Biology Class 11 NCERT Solutions: Chapter 22 Chemical Coordination and Integration Part 1

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Q: 1. Define the following:

(A) Exocrine gland

(B) Endocrine gland

(C) Hormone


(A) Exocrine glands:

Glands that discharge secretions into ducts are known as exocrine glands. Sebaceous gland in the skin, salivary gland in the buccal cavity, etc. are examples of exocrine glands.

Exocrine glands in figure

Exocrine Glands in Figure

(B) Endocrine glands:

Glands that do not discharge their secretions into ducts are known as endocrine glands. Instead, these glands discharge their secretions directly into the blood. Pituitary gland, thyroid gland, adrenal gland, etc. are examples of endocrine glands.

Endocrine glands in figure

Endocrine Glands in Figure

(C) Hormones:

Hormones are chemical messengers that regulate physiological processes in living organisms. They act upon specific cells/tissues/organs which are called target cells/tissues/organs.

Q: 2. Diagrammatically indicate the location of the various endocrine glands in our body.


The location of various endocrine glands in the human body can be illustrated

The location of various endocrine glands in the human body

The Location of Various Endocrine Glands in the Human Body

Q: 3. List the hormones secreted by the following:

(A) Hypothalamus

(B) Pituitary

(C) Thyroid

(D) Parathyroid

(E) Adrenal

(F) Pancreas

(G) Testis

(H) Ovary

(I) Thymus

(J) Atrium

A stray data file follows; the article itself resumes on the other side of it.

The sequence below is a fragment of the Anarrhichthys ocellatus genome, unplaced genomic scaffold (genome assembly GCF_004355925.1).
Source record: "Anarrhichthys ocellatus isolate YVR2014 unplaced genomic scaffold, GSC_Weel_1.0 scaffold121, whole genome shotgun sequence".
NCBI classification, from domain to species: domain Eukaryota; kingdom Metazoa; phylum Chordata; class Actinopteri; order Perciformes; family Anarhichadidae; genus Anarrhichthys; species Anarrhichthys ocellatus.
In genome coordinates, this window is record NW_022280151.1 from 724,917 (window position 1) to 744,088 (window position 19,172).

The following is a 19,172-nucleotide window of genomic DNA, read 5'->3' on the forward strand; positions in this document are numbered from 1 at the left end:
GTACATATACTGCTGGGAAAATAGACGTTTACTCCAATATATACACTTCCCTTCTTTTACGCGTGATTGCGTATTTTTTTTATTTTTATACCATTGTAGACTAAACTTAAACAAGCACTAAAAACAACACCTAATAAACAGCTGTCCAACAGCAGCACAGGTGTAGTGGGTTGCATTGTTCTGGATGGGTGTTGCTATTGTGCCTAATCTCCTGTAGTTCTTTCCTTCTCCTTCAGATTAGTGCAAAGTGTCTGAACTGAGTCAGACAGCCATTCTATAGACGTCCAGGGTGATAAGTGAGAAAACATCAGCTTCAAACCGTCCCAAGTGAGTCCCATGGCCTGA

(K) Kidney

(L) G-I Tract


(A) Hypothalamus: Hormones secreted by the hypothalamus include:

Hypothalamus functions

Hypothalamus Functions

(1) Releasing hormones: These hormones stimulate the secretions of the pituitary hormone. Examples of these hormones are:

(i) Gonadotrophin-releasing hormone

(ii) Thyrotrophin-releasing hormone

(iii) Somatotropin-releasing hormone

(iv) Adrenocorticotrophin-releasing hormone

(2) Inhibiting hormones: These hormones inhibit the secretions of the pituitary hormone. Examples of these hormones are:

(i) Somatostatin

(ii) Growth-inhibiting hormone

(iii) Melanocyte-inhibiting hormone

(B) Pituitary: The pituitary gland has two components i.e., adenohypophysis and neurohypophysis.

The pituitary gland has two components

The Pituitary Gland Has Two Components

Hormones secreted by the adenohypophysis are:

(i) Growth hormone (GH)

(ii) Prolactin

(iii) Thyroid-stimulating hormone (TSH)

(iv) Adrenocorticotrophic hormone (ACTH)

(v) Luteinizing hormone (LH)

(vi) Follicle-stimulating hormone (FSH)

(vii) Melanocyte-stimulating hormone (MSH)

Hormones secreted by the neurohypophysis are:

(i) Oxytocin (Birth Hormone)

(ii) Vasopressin [Anti-diuretic Hormone (ADH)]

(C) Thyroid: The thyroid gland secretes three hormones namely, thyroxin, triiodothyronin, and calcitonin.

(D) Parathyroid: The parathyroid gland secretes a hormone known as the parathyroid hormone. (PTH)

(E) Adrenal: The adrenal gland is divided into two parts, the outer adrenal cortex and the inner adrenal medulla.

Hormones of adrenal cortex include the following:

(i) Mineralocorticoids: The hormone secreted is known as aldosterone.

(ii) Glucocorticoids: The hormone secreted is cortisol.

Hormones of adrenal medulla are adrenaline and nor-adrenaline.

(F) Pancreas: Hormones secreted by the pancreas are insulin and glucagon.

(G) Testis: The hormone secreted by the testis is testosterone.

(H) Ovary: The hormone secreted by the ovary includes estrogen and progesterone.

(I) Thymus: Hormones secreted by the thymus are thymuses.

(J) Atrium: The walls of the atrium secrete atrial natriuretic factor. (ANF)

(K) Kidney: The hormone secreted by kidney is erythropoietin.

(L) G-I tract: The hormones secreted by the G-I tract are Gastrin, secretin, cholecystokinin (CCK), and gastric inhibitory peptide (GIP).

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